Dennis explained it’s wise to avoid allowing suspicious people to come within 21 feet of you because, if they decide to attack you, they can close that distance in a second and a half.

“Criminals look for vulnerability and opportunities. They view niceness as weakness. They lack compassion and mercy,” Tracie added. “We don’t want to become a soft target, meaning it’s easier for criminals to act. We want to be hard targets by making it difficult for them to want to come toward us.”

Once put into practice, personal protection skills can be utilized all the time, no matter where you are or where you’re going, she added. For example, when planning a trip, people need a general idea of where they will spend the night, have dinner, get fuel, or stop to visit.

“You need some kind of timeframe regarding when you will arrive, so you aren’t traveling when it’s dark,” Tracie said. “The biggest thing to do is trust your gut. If something just doesn’t feel right, be bold enough to act on those feelings and not continue forward.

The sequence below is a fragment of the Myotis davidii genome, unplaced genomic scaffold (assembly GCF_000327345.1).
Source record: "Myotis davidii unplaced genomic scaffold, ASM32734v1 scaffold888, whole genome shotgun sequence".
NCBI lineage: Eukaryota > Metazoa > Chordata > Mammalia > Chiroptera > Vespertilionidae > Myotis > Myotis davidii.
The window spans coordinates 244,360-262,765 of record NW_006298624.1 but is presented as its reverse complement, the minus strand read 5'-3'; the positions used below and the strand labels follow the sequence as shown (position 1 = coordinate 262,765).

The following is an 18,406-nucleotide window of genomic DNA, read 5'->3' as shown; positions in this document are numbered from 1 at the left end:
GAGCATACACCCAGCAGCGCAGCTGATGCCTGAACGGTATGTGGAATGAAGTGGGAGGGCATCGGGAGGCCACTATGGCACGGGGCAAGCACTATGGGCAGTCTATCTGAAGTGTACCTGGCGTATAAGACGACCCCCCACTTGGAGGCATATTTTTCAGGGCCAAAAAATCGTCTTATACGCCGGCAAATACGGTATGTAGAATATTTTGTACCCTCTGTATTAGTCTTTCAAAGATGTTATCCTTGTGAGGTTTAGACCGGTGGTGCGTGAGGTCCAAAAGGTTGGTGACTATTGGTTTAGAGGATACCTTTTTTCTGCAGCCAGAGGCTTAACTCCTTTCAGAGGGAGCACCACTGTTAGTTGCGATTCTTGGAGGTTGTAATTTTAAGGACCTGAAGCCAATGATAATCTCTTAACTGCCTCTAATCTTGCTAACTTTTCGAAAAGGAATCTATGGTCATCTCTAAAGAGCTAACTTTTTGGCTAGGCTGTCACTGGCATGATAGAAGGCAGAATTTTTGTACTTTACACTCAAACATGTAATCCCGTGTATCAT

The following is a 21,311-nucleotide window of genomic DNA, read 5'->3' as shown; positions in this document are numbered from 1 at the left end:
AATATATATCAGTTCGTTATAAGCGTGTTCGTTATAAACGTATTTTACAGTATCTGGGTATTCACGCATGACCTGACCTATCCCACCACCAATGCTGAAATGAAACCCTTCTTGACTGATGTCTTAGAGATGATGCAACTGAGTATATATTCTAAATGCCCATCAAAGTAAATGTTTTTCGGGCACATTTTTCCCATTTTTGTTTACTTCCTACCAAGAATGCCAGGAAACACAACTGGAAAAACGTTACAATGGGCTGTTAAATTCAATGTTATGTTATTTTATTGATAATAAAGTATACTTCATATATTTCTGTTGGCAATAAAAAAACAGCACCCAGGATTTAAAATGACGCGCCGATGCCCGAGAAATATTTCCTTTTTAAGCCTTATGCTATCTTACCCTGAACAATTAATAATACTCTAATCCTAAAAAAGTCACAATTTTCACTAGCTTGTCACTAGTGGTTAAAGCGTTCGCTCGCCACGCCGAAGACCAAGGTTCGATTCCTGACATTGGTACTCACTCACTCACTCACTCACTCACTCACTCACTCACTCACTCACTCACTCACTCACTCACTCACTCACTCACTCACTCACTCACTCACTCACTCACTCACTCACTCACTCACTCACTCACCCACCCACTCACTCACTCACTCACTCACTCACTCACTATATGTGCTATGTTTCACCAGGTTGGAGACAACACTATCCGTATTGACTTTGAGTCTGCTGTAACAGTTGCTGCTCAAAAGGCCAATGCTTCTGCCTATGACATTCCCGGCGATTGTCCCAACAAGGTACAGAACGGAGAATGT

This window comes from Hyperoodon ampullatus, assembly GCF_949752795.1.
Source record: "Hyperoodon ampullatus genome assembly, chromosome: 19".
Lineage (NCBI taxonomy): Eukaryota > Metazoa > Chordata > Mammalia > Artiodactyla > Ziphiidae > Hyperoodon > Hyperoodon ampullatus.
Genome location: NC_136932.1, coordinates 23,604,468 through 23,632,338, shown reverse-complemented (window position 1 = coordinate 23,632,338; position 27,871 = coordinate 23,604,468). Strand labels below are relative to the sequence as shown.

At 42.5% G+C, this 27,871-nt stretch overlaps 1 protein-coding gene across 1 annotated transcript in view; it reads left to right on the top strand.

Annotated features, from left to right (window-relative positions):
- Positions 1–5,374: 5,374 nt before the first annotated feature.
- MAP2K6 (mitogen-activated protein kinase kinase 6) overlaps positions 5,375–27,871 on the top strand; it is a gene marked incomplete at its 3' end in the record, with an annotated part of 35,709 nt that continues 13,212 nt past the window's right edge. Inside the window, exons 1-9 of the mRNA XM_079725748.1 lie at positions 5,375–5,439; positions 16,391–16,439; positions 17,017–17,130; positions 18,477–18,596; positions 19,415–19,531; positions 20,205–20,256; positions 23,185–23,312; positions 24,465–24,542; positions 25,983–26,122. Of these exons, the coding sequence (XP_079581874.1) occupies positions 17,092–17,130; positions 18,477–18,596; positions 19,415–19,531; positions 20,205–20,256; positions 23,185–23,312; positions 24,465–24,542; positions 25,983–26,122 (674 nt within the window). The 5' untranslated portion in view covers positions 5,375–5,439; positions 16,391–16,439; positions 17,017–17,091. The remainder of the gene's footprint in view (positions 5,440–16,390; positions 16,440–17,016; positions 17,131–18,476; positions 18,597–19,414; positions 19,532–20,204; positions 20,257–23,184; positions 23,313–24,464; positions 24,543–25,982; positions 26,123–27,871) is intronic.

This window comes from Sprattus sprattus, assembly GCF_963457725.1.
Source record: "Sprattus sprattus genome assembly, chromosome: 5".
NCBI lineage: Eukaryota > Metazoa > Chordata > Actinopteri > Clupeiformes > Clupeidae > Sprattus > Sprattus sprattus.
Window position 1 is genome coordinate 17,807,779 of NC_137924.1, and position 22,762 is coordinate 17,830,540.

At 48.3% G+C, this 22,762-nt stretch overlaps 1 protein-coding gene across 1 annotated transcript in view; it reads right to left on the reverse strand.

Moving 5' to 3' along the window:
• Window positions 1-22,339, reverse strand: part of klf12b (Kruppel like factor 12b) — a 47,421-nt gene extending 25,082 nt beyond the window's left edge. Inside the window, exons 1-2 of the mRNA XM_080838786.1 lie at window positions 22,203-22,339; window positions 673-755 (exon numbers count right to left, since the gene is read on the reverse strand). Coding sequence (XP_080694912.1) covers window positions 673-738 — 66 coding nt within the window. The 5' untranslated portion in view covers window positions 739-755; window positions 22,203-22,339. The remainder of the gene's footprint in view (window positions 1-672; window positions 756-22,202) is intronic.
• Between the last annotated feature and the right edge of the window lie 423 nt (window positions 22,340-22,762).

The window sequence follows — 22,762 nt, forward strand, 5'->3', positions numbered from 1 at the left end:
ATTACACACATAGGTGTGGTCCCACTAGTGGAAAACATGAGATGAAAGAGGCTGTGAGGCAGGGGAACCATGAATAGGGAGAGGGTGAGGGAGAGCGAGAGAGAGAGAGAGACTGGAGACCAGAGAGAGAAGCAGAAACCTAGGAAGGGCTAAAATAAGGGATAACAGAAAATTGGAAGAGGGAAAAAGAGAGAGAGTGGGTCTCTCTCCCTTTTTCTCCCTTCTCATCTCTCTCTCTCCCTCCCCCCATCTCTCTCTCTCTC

“So, if you pull into a gas station and it doesn’t look right, just turn around and get out of that situation,” she explained. “The same applies to a boondocking spot, rest area, or even a Walmart parking lot.”

One of the biggest problems people have, especially women, is they deny their feelings by thinking they’re just over-reacting.

“I was involved in a few situations where I didn’t trust my gut, and I wish I had,” Tracie said. “Something was just off about the person – big time – but I didn’t say anything to my husband.”

“One time, I had personal contact with an individual because we were at the same restaurant he was. When we left the restaurant together, Tracie started having weird feelings about the man,” Dennis explained. “Two weeks later, we learned he had murdered his parents.”